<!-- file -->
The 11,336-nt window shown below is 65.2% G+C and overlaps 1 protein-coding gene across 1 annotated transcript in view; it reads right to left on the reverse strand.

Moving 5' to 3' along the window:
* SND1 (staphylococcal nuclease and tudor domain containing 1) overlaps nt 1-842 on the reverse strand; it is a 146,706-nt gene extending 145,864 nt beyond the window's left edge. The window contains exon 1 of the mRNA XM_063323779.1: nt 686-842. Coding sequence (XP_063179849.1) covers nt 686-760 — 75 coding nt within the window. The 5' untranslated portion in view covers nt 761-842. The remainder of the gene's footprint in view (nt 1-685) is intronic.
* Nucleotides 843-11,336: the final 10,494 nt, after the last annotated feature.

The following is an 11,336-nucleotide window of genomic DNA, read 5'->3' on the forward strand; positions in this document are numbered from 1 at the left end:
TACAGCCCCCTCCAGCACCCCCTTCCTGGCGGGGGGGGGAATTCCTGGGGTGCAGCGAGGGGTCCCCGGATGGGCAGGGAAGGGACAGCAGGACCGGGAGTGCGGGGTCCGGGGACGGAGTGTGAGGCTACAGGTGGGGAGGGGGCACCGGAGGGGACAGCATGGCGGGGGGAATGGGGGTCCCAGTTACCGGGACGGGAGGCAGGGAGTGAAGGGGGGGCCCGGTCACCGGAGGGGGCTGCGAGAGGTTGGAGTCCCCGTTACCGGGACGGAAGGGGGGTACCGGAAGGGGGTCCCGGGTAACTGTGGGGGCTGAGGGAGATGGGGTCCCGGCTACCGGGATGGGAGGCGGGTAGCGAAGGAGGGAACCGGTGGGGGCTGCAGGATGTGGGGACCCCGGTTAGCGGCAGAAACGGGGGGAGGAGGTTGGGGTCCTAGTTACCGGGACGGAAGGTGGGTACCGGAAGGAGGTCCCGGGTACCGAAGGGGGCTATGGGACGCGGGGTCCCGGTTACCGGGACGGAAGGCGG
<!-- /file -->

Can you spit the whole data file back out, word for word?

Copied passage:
The 11,336-nt window shown below is 65.2% G+C and overlaps 1 protein-coding gene across 1 annotated transcript in view; it reads right to left on the reverse strand.

Moving 5' to 3' along the window:
* SND1 (staphylococcal nuclease and tudor domain containing 1) overlaps nt 1-842 on the reverse strand; it is a 146,706-nt gene extending 145,864 nt beyond the window's left edge. The window contains exon 1 of the mRNA XM_063323779.1: nt 686-842. Coding sequence (XP_063179849.1) covers nt 686-760 — 75 coding nt within the window. The 5' untranslated portion in view covers nt 761-842. The remainder of the gene's footprint in view (nt 1-685) is intronic.
* Nucleotides 843-11,336: the final 10,494 nt, after the last annotated feature.

The following is an 11,336-nucleotide window of genomic DNA, read 5'->3' on the forward strand; positions in this document are numbered from 1 at the left end:
TACAGCCCCCTCCAGCACCCCCTTCCTGGCGGGGGGGGGAATTCCTGGGGTGCAGCGAGGGGTCCCCGGATGGGCAGGGAAGGGACAGCAGGACCGGGAGTGCGGGGTCCGGGGACGGAGTGTGAGGCTACAGGTGGGGAGGGGGCACCGGAGGGGACAGCATGGCGGGGGGAATGGGGGTCCCAGTTACCGGGACGGGAGGCAGGGAGTGAAGGGGGGGCCCGGTCACCGGAGGGGGCTGCGAGAGGTTGGAGTCCCCGTTACCGGGACGGAAGGGGGGTACCGGAAGGGGGTCCCGGGTAACTGTGGGGGCTGAGGGAGATGGGGTCCCGGCTACCGGGATGGGAGGCGGGTAGCGAAGGAGGGAACCGGTGGGGGCTGCAGGATGTGGGGACCCCGGTTAGCGGCAGAAACGGGGGGAGGAGGTTGGGGTCCTAGTTACCGGGACGGAAGGTGGGTACCGGAAGGAGGTCCCGGGTACCGAAGGGGGCTATGGGACGCGGGGTCCCGGTTACCGGGACGGAAGGCGG